JW: If we introduce this box, I know you just erased these lines, but if we go ahead and redraw them… So it lost this link, what happens here now? This box here will now start talking to that cabinet?
EM: Exactly. Amazingly so.
JW: So it keeps all the extensions?
EM: Because this guy is running specifically out of the group here, because this guy is running his own IP Office and he’s running his own voicemail system which is redundant to the first voicemail system, it can take messages for you, it can provide the correct greeting, et cetera, even though it doesn’t have the connection to the first Server Edition.
JW: Got it.
EM: Once that connection restores, these two have been passing messages anyway, so as soon as this guy is able to talk to the original Server Edition, all of those messages are already in the mailbox waiting for him.
EM: Capacity of a normal Server Edition? 2,500 extensions across 32 locations. The maximum on that box itself, if you were to blast all the phones against it and forget the 500’s for example, would be 2,000.
JW: 2,000 to one cabinet?
EM: 2,000 to one cabinet.
JW: But 25 in the whole thing?
EM: That’s right.
JW: Got it, okay.
EM: So you could have 2,000 on this cabinet, 500 on this cabinet, and no V2’s at all, as long as you were willing to give up the gateways and the local location. Remember, these gateways serve as a majorly important function, and that is the telco. So, as they get cut off from the equation, we still have lines in the case that you’ve got a 500V2.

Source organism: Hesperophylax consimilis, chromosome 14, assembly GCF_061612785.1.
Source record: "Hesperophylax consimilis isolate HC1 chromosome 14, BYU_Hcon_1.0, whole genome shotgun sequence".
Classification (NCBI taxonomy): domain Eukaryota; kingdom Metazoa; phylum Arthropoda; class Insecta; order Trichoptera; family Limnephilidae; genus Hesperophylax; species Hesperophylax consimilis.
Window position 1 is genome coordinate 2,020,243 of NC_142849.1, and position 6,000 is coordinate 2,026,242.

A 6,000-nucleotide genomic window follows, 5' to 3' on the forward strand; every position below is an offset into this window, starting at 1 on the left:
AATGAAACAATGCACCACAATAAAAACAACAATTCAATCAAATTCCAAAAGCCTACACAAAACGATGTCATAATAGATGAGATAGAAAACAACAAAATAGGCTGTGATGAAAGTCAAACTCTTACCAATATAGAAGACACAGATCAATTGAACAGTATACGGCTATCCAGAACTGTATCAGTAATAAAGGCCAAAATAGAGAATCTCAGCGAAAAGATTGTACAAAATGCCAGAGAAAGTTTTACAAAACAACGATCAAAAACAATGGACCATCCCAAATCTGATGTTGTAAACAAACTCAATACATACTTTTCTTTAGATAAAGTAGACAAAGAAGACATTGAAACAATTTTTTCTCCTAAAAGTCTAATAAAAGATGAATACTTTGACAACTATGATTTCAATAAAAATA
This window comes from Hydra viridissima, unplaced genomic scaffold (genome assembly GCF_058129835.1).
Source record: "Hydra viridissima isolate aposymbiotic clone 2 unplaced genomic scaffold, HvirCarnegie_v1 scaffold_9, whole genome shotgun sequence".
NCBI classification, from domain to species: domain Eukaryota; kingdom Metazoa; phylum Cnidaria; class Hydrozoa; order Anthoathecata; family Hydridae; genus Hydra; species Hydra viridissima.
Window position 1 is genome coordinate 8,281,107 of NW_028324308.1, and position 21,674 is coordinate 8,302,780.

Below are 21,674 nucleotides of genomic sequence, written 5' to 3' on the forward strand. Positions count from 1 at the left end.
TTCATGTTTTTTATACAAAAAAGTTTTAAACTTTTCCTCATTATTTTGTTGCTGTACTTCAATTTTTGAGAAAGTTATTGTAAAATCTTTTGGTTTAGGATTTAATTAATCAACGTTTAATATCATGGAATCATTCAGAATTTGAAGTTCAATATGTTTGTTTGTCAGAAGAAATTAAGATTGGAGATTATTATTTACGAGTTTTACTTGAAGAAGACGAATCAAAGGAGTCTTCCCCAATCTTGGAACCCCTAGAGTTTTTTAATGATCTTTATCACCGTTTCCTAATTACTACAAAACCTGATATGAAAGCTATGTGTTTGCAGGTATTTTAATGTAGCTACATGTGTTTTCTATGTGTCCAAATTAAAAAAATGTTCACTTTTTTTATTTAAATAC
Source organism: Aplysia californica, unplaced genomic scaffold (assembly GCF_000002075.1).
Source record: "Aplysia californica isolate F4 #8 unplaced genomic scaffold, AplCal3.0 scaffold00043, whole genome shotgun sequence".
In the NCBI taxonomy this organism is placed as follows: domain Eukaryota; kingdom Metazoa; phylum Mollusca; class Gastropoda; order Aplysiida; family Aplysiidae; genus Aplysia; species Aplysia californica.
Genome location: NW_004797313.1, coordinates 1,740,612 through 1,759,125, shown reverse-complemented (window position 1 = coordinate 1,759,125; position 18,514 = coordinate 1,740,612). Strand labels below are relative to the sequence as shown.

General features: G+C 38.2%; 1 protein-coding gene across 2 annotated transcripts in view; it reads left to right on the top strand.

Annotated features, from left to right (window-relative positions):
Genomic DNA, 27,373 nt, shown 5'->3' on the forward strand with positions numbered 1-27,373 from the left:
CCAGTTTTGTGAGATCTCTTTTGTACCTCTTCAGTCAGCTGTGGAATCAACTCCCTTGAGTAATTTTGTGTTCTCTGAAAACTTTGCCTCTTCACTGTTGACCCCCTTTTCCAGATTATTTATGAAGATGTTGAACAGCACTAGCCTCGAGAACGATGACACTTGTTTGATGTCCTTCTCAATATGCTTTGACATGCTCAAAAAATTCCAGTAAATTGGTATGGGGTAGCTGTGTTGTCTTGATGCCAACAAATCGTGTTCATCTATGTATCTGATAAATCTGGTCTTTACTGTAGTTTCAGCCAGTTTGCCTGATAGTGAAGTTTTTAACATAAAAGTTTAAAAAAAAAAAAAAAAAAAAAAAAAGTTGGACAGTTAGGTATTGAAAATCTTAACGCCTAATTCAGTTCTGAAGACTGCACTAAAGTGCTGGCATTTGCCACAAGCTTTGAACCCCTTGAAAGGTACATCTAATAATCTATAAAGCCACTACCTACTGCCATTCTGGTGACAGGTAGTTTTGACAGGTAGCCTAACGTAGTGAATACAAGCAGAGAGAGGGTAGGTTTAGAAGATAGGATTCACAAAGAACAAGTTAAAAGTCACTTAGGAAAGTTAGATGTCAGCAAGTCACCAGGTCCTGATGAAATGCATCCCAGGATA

JW: Okay. And if you have SIP trunks? The SIP trunks can fail.
EM: Same thing. See, SIP trunks still, again, come to the IP Office 500V2. If we didn’t have V2 here–
JW: Let’s say you have your SIP trunks, they come into here but then you’ve lost your connectivity here, can the SIP trunks fail? Well, I guess they will. They’ll come into the Server Edition still so you’ll still have your dial tone? Keeping in mind, this cabinet’s now failed.
EM: Well, SIP trunks, that would be up to you and your telco, right? If it was Digitcom, for sure, we would just fail your SIP trunks at this site to your SIP trunks on the Server Edition, and voicemail would get it, and the site would sort of be out of commission. Now, the phones on this site, supposing that the phones are IP phones, what one would likely do is, all these phones would start talking to the Server Edition. These SIP lines, because they lost registration to the 500V2 cabinet, would again be sending through calls to the Server Edition. So, you wouldn’t miss a beat because all the SIP lines are coming in here now.
JW: Got it.
EM: Alright, good.
JW: So, we’re going to do another video on Select Edition?
EM: Yes, sounds great.
JW: Alright. So, if you click the link at the end of this video, we’ll take you over to our Select Edition redundancy and we’ll continue this conversation over there. I’m JW.
EM: I’m EM.
JW: And we’re both with Digitcom.
EM: Thank you.